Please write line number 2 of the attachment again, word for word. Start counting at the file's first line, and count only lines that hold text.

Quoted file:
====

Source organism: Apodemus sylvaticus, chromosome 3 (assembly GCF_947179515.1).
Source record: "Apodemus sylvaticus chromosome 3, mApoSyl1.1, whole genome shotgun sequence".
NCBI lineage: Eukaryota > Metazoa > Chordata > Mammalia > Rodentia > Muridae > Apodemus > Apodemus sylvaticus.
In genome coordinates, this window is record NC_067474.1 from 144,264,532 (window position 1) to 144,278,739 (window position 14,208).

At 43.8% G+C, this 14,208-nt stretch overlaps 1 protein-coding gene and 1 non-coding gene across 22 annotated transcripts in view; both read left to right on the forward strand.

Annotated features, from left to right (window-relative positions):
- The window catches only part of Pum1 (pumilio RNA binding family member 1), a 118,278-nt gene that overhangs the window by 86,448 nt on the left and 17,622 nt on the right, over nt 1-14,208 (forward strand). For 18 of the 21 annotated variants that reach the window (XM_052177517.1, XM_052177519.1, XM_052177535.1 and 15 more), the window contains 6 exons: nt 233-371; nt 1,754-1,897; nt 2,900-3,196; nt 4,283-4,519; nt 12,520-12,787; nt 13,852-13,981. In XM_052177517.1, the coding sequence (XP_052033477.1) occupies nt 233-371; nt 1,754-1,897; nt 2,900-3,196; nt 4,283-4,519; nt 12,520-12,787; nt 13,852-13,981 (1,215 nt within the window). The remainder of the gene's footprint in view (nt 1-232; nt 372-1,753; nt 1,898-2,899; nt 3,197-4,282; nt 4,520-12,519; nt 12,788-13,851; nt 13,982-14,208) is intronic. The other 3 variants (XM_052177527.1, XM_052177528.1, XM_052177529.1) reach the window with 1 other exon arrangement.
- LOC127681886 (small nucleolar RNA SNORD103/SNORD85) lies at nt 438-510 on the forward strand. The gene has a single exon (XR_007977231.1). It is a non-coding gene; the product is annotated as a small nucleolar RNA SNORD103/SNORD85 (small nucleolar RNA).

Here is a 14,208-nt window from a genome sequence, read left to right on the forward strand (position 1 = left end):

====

Source record: "Apodemus sylvaticus chromosome 3, mApoSyl1.1, whole genome shotgun sequence".